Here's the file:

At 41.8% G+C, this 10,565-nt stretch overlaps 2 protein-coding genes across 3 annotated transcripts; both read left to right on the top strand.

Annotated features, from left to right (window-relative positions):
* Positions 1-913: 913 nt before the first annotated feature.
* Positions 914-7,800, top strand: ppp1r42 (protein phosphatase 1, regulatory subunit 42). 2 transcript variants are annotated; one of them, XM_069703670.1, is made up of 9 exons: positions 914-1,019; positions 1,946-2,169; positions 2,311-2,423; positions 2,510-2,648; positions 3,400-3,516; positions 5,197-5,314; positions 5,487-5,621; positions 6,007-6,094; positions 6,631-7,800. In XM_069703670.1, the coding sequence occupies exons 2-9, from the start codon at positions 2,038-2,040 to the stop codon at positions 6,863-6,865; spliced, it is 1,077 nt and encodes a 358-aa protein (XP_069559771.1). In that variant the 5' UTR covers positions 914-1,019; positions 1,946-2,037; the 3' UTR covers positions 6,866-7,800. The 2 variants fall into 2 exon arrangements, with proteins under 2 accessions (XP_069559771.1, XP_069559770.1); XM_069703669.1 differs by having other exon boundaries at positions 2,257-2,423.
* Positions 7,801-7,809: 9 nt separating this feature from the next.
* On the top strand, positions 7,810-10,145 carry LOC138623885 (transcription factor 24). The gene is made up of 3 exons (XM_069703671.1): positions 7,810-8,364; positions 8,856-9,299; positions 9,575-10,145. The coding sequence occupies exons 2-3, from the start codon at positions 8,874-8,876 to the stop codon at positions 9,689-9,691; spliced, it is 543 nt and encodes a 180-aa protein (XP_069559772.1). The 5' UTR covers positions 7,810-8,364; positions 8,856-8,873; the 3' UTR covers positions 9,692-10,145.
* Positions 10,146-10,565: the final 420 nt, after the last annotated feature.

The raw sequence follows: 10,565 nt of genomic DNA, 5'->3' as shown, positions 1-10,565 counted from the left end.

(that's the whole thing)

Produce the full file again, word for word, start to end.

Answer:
At 41.8% G+C, this 10,565-nt stretch overlaps 2 protein-coding genes across 3 annotated transcripts; both read left to right on the top strand.

Annotated features, from left to right (window-relative positions):
* Positions 1-913: 913 nt before the first annotated feature.
* Positions 914-7,800, top strand: ppp1r42 (protein phosphatase 1, regulatory subunit 42). 2 transcript variants are annotated; one of them, XM_069703670.1, is made up of 9 exons: positions 914-1,019; positions 1,946-2,169; positions 2,311-2,423; positions 2,510-2,648; positions 3,400-3,516; positions 5,197-5,314; positions 5,487-5,621; positions 6,007-6,094; positions 6,631-7,800. In XM_069703670.1, the coding sequence occupies exons 2-9, from the start codon at positions 2,038-2,040 to the stop codon at positions 6,863-6,865; spliced, it is 1,077 nt and encodes a 358-aa protein (XP_069559771.1). In that variant the 5' UTR covers positions 914-1,019; positions 1,946-2,037; the 3' UTR covers positions 6,866-7,800. The 2 variants fall into 2 exon arrangements, with proteins under 2 accessions (XP_069559771.1, XP_069559770.1); XM_069703669.1 differs by having other exon boundaries at positions 2,257-2,423.
* Positions 7,801-7,809: 9 nt separating this feature from the next.
* On the top strand, positions 7,810-10,145 carry LOC138623885 (transcription factor 24). The gene is made up of 3 exons (XM_069703671.1): positions 7,810-8,364; positions 8,856-9,299; positions 9,575-10,145. The coding sequence occupies exons 2-3, from the start codon at positions 8,874-8,876 to the stop codon at positions 9,689-9,691; spliced, it is 543 nt and encodes a 180-aa protein (XP_069559772.1). The 5' UTR covers positions 7,810-8,364; positions 8,856-8,873; the 3' UTR covers positions 9,692-10,145.
* Positions 10,146-10,565: the final 420 nt, after the last annotated feature.

The raw sequence follows: 10,565 nt of genomic DNA, 5'->3' as shown, positions 1-10,565 counted from the left end.